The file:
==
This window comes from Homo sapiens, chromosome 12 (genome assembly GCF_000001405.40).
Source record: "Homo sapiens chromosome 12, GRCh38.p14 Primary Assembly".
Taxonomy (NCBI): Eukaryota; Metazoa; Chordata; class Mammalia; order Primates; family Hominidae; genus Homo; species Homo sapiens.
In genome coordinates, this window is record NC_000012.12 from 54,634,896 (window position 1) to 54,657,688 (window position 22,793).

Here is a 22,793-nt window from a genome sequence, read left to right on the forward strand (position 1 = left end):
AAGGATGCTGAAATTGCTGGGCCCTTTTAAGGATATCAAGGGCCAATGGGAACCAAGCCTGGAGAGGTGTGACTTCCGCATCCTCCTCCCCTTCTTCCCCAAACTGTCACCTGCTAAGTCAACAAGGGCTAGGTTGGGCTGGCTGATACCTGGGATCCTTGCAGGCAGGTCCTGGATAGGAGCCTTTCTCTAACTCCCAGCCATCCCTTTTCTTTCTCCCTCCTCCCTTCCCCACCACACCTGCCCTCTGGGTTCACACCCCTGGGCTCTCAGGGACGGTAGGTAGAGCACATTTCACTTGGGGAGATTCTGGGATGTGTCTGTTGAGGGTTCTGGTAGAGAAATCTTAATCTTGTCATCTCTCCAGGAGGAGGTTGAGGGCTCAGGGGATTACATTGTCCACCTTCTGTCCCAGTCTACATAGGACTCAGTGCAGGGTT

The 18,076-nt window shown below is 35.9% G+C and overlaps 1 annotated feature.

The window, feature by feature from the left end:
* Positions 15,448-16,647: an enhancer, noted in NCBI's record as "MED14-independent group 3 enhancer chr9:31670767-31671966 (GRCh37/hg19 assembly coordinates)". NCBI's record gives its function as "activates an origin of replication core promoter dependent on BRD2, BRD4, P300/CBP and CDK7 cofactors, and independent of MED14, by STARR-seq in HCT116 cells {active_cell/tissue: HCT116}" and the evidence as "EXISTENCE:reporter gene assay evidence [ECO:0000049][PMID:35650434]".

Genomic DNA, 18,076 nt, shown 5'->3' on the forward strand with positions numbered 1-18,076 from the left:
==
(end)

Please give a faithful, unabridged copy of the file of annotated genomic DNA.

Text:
This window comes from Homo sapiens, chromosome 12 (genome assembly GCF_000001405.40).
Source record: "Homo sapiens chromosome 12, GRCh38.p14 Primary Assembly".
Taxonomy (NCBI): Eukaryota; Metazoa; Chordata; class Mammalia; order Primates; family Hominidae; genus Homo; species Homo sapiens.
In genome coordinates, this window is record NC_000012.12 from 54,634,896 (window position 1) to 54,657,688 (window position 22,793).

Here is a 22,793-nt window from a genome sequence, read left to right on the forward strand (position 1 = left end):
AAGGATGCTGAAATTGCTGGGCCCTTTTAAGGATATCAAGGGCCAATGGGAACCAAGCCTGGAGAGGTGTGACTTCCGCATCCTCCTCCCCTTCTTCCCCAAACTGTCACCTGCTAAGTCAACAAGGGCTAGGTTGGGCTGGCTGATACCTGGGATCCTTGCAGGCAGGTCCTGGATAGGAGCCTTTCTCTAACTCCCAGCCATCCCTTTTCTTTCTCCCTCCTCCCTTCCCCACCACACCTGCCCTCTGGGTTCACACCCCTGGGCTCTCAGGGACGGTAGGTAGAGCACATTTCACTTGGGGAGATTCTGGGATGTGTCTGTTGAGGGTTCTGGTAGAGAAATCTTAATCTTGTCATCTCTCCAGGAGGAGGTTGAGGGCTCAGGGGATTACATTGTCCACCTTCTGTCCCAGTCTACATAGGACTCAGTGCAGGGTT

The 18,076-nt window shown below is 35.9% G+C and overlaps 1 annotated feature.

The window, feature by feature from the left end:
* Positions 15,448-16,647: an enhancer, noted in NCBI's record as "MED14-independent group 3 enhancer chr9:31670767-31671966 (GRCh37/hg19 assembly coordinates)". NCBI's record gives its function as "activates an origin of replication core promoter dependent on BRD2, BRD4, P300/CBP and CDK7 cofactors, and independent of MED14, by STARR-seq in HCT116 cells {active_cell/tissue: HCT116}" and the evidence as "EXISTENCE:reporter gene assay evidence [ECO:0000049][PMID:35650434]".

Genomic DNA, 18,076 nt, shown 5'->3' on the forward strand with positions numbered 1-18,076 from the left: